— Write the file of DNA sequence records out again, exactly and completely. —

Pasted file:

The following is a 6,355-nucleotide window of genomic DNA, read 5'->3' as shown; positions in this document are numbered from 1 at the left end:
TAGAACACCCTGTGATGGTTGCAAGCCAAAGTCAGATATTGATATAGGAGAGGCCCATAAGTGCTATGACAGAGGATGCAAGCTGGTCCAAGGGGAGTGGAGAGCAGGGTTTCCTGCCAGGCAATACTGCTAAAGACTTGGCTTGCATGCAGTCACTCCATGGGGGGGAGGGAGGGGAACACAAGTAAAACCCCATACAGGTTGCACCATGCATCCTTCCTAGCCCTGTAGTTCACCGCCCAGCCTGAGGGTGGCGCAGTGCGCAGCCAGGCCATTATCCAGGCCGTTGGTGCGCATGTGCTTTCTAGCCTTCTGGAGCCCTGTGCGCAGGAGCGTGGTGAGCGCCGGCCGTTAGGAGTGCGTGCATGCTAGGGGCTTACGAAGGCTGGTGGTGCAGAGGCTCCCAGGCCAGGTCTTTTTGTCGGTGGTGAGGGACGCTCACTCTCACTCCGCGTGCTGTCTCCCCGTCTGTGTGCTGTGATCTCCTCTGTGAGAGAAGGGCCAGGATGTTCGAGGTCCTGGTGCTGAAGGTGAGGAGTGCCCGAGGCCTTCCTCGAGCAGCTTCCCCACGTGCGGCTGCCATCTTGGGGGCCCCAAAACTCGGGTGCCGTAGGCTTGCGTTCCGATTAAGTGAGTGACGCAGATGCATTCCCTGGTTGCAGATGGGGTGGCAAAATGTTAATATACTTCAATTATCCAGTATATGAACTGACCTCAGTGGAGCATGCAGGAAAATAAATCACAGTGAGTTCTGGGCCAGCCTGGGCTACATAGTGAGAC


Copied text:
The following is a 6,355-nucleotide window of genomic DNA, read 5'->3' as shown; positions in this document are numbered from 1 at the left end:
TAGAACACCCTGTGATGGTTGCAAGCCAAAGTCAGATATTGATATAGGAGAGGCCCATAAGTGCTATGACAGAGGATGCAAGCTGGTCCAAGGGGAGTGGAGAGCAGGGTTTCCTGCCAGGCAATACTGCTAAAGACTTGGCTTGCATGCAGTCACTCCATGGGGGGGAGGGAGGGGAACACAAGTAAAACCCCATACAGGTTGCACCATGCATCCTTCCTAGCCCTGTAGTTCACCGCCCAGCCTGAGGGTGGCGCAGTGCGCAGCCAGGCCATTATCCAGGCCGTTGGTGCGCATGTGCTTTCTAGCCTTCTGGAGCCCTGTGCGCAGGAGCGTGGTGAGCGCCGGCCGTTAGGAGTGCGTGCATGCTAGGGGCTTACGAAGGCTGGTGGTGCAGAGGCTCCCAGGCCAGGTCTTTTTGTCGGTGGTGAGGGACGCTCACTCTCACTCCGCGTGCTGTCTCCCCGTCTGTGTGCTGTGATCTCCTCTGTGAGAGAAGGGCCAGGATGTTCGAGGTCCTGGTGCTGAAGGTGAGGAGTGCCCGAGGCCTTCCTCGAGCAGCTTCCCCACGTGCGGCTGCCATCTTGGGGGCCCCAAAACTCGGGTGCCGTAGGCTTGCGTTCCGATTAAGTGAGTGACGCAGATGCATTCCCTGGTTGCAGATGGGGTGGCAAAATGTTAATATACTTCAATTATCCAGTATATGAACTGACCTCAGTGGAGCATGCAGGAAAATAAATCACAGTGAGTTCTGGGCCAGCCTGGGCTACATAGTGAGAC